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Thread: Helical cutterhead difficulties

  1. #16
    Wondering if there are Tersa heads to retrofit a Grizzly jointer?

  2. #17
    Don’t know that you’d like the price, but you never know until you inquire. Tersa retrofits are pretty pricey from what I remember.

    While you’re exploring, you might try to price a Hermance helical head. If I had to choose a helical carbide cutterhead that’s what I’d get, but again, I’m sure the price is likely more than the Byrd and other brands of more “available” heads for more hobbyist oriented machines.
    Still waters run deep.

  3. #18
    Join Date
    Nov 2006
    Location
    N.E. Ohio
    Posts
    6,271
    Watch this video and see if it helps:

    https://www.youtube.com/watch?v=XWkGXL2Jp88
    My granddad always said, :As one door closes, another opens".
    Wonderful man, terrible cabinet maker...

  4. #19
    Thanks, Rich. Good video. Been thinking about a luxcut replacement head.

  5. #20
    Quote Originally Posted by Frank Pratt View Post
    I've come to the conclusion that helical cutter heads can be more trouble than they're worth. The issues discussed in this thread are by no means uncommon. About the only thing that would drive me to switch is if I regularly worked with extremely hard/abrasive wood that destroys HSS knives.

    Every time I hear about issues with helical heads there are always lower end machines that sport them or machines with byrd heads which btw are not true helicals.

    I can tell you after being a straight knife guy for 25+ years I would never be able to go back, I almost never pay attention to grain direction and rarely get tear out and have never seen the ridges everyone is talking about. it’s quieter uses less power and the chips are smaller whats not to like!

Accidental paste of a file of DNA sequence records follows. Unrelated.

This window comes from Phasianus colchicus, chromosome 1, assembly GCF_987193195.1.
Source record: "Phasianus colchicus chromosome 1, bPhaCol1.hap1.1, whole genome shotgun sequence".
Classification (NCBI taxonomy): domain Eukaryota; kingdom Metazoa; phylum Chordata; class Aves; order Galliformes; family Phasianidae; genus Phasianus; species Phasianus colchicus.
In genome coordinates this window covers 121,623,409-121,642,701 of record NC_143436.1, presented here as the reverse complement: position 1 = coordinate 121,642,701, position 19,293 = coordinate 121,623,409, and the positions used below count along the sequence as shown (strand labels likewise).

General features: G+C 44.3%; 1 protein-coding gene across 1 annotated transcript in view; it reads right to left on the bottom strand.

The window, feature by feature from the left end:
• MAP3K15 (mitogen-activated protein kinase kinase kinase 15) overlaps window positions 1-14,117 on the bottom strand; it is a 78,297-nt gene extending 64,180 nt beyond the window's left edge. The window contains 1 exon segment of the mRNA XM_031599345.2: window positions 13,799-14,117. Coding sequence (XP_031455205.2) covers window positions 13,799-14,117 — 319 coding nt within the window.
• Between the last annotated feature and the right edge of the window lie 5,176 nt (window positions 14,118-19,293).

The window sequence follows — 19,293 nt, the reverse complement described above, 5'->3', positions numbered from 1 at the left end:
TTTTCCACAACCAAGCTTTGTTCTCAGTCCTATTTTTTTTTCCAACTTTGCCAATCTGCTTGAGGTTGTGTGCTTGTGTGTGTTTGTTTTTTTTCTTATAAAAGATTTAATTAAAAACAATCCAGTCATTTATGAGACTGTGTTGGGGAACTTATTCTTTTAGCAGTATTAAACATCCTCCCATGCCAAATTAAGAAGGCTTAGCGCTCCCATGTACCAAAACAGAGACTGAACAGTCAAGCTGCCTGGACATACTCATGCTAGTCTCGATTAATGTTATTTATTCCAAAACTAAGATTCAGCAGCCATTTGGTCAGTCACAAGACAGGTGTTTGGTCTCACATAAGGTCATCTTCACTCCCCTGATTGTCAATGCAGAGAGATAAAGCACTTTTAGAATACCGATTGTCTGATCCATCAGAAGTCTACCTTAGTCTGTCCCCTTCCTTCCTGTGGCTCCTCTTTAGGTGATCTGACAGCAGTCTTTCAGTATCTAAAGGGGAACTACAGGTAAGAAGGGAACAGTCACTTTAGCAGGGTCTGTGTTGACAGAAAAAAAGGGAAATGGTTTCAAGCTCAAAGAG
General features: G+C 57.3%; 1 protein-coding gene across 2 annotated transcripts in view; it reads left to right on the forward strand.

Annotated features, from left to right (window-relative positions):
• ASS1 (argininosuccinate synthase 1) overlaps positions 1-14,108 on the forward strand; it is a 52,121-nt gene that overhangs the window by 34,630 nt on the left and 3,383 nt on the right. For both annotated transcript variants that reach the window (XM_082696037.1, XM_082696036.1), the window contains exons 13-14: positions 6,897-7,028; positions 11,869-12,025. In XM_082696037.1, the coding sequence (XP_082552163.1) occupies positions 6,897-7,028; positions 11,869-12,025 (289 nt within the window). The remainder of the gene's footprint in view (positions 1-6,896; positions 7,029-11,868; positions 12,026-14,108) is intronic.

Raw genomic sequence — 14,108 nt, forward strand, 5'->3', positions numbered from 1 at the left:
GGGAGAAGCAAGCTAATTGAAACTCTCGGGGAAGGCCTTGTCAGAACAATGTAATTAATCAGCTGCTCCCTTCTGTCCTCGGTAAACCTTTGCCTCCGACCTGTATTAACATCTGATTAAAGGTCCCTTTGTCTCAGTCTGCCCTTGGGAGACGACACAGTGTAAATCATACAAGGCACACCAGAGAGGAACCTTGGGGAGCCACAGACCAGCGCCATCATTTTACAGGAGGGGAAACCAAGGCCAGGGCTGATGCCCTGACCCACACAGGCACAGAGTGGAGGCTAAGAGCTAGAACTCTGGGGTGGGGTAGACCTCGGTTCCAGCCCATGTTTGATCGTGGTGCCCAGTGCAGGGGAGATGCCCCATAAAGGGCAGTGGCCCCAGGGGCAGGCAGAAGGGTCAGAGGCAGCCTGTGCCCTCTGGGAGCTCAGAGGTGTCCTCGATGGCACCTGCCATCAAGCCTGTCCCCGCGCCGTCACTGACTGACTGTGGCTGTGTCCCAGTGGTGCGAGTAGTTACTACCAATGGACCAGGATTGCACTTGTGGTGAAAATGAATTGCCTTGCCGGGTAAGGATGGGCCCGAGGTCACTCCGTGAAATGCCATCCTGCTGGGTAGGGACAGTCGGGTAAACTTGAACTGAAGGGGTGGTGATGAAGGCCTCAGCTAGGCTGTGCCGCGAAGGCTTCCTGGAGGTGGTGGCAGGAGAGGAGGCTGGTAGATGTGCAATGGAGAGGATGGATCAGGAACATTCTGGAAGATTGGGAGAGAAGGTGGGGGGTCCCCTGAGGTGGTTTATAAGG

if i had separates then my jointer would be a straight knife, i see no reason to have it on a jointer.

    If you are going to replace a head do it with a Hermance not a byrd

  6. #21
    I just bought Grizzly’s 12” jointer planer with their new V helical head. Still in the process of getting it set up, but managed to get a few boards though the planer for test cuts. I took all the 48 inserts out, degreased the head with a brush, cleaned all the inserts, and blew out the holes to make sure everything was as clean as possible.

    Was very happy with the results. No scallop marks and a clean cut. You’re ready for 180/220 sanding.

    You shouldn’t have much work to clean up a helical head. You have something wrong with your inserts or the out-feed roller is making impressions. Marks could be coming from the metal out roller and most have switch to rubber.

    What’s so impressive about the helical head is how quiet it is. Straight blades are incredible noisy, especially when you go up to 16-20 inches. I ran my planer without hearing protection. My dust collector is noisier than my planer jointer.

    I could run my helical jointer at 11pm and my neighbors wouldn’t know. Would never go back to straight blades. I could see Tersa being a great option for those who still like straight knives. A compromise on both but still easier to work with than straight blades.

  7. #22
    Join Date
    Jun 2008
    Location
    So Cal
    Posts
    3,185
    I have a planer with a bryd head it’s on the second set of inserts. I used to have a jointer with a insert head. I sold it because I realized when I hand feed wood across the head sharp wins every time.
    Heres a pic of port orford cedar from the planer and the other side off the jointer. Can you tell which one is which
    Sometimes I clean up the bryd head furrows with the jointer.
    Attached Images Attached Images
    Aj

  8. #23
    Is that 1st pic what it normally looks like from a byrd head or is it just yours?


    Quote Originally Posted by Andrew Hughes View Post
    I have a planer with a bryd head it’s on the second set of inserts. I used to have a jointer with a insert head. I sold it because I realized when I hand feed wood across the head sharp wins every time.
    Heres a pic of port orford cedar from the planer and the other side off the jointer. Can you tell which one is which
    Sometimes I clean up the bryd head furrows with the jointer.

  9. #24
    Over the last several days I have cleaned and reset the inserts several times. I'm ridiculously careful to clean the inserts, the screws, and the cutter